One of the primary reasons the original 13 colonies formed a constitutional federal government was to provide for the common defense. Even more than 200 years ago, the Founders understood that the world was a dangerous place. Today, it is even more so. We have more adversaries with more powerful weapons, and they are much closer to us than in the 18th century. Oceans once separating us by months, now only separate us by minutes.

Powerful nation states, like Russia and China, now threaten America. But what might be an even larger concern are rogue states with unhinged and unbalanced leaders like North Korea and Iran. While the spreading danger of radical Islamist jihadism is ongoing, since Sept. 11, 2001, we’ve focused primarily on the terrorism threat, and done little to be better prepared for the more traditional nation state threats.

America needs a military force which can deter any who may endanger Americans. And when an enemy will not be deterred, we must have a military which will quickly defeat them. Some believe diplomacy should play a greater role, but I would argue military preparedness also augments our diplomatic efforts, making conflict less likely.

It isn’t news to anyone that our armed forces have been spread far too thin for the past 15 years. The Joint Chiefs have warned that our military is in a state of “high risk,” if asked to respond to a large conflict. By no means is this a reflection on our soldiers, sailors, or airmen.

They are the most dedicated fighting force on the planet. However, it does reflect poorly on our political leadership over the past decade. We have been fighting terrorism at a hectic pace, but we haven’t done much to ensure our military is properly stocked with the best tools so that they can properly defend us against the changing and growing threats we now face and are likely to see in the foreseeable future.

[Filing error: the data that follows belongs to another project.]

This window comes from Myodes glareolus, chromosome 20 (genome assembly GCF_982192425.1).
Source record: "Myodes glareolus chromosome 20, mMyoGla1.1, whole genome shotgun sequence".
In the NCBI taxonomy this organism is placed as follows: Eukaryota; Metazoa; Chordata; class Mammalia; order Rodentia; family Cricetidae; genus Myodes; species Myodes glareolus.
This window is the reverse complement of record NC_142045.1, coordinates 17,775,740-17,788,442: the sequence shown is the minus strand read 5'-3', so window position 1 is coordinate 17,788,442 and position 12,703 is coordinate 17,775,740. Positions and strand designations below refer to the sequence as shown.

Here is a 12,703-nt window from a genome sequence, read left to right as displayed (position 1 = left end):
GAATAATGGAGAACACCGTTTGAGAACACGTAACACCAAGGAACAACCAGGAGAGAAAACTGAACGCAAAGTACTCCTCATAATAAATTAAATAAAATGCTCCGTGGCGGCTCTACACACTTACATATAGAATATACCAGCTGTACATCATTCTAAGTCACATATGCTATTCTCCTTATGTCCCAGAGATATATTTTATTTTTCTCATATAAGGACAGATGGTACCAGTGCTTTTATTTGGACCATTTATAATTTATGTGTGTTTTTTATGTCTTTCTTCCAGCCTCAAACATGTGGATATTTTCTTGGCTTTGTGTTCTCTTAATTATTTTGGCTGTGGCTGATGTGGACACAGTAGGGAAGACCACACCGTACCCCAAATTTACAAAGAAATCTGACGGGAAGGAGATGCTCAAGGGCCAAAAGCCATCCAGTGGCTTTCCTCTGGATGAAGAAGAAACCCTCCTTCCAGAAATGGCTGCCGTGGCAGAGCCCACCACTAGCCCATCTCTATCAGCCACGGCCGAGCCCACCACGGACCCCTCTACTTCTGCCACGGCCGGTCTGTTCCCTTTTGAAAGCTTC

We’ve shrunk our Army to a level that most experts say is about 25 percent too small, with numbers lower than it was before World War II. As a result, we over-extend our soldiers, deploying them too frequently and for too long to make up the difference.

They fly an aging fleet of helicopters, many that were developed in the 1970s. They use various aging fighting vehicles that are not up to date and do not adequately protect them or give them the best chance to survive a difficult battle. One of the most effective air support tools, the A-10, is being phased-out even though nothing we have now or are developing can adequately fill its role.

Our Navy is smaller than it was before World War I — over 100 years ago. The Navy lacks sufficient jets to properly stock its aircraft carriers. More than one half of its fighter and bomber jets are unable to fly because of repair delays and a shortage of spare parts. This problem won’t be fixed simply by getting more spare parts. The truth is our air fleet is aging and each year the gap between needed planes and ready planes grows larger.

The Air Force has similar problems with an aging aviation fleet — it is now the smallest and least ready it has been in its entire history. To give a brief insight into how bleak the Air Force’s readiness is consider this — over half the bombers pre-date the Beatles and the Beach Boys; our training aircraft were bought when John F. Kennedy was president; most of our fighter jets are over 30 years old. In 1991, during Desert Storm, we had 134 fighter squadrons, now we have only 55.

The Marines’ situation in many ways is even worse — too few marines and equipment that is too old.

These deficiencies exist because the previous administration didn’t believe defense was a priority. Leading from behind meant ignoring pressing shortages and kicking the proverbial can down the road. As a result, things are far worse now than they were a decade ago. The situation will continue to deteriorate unless there is a marked change of direction.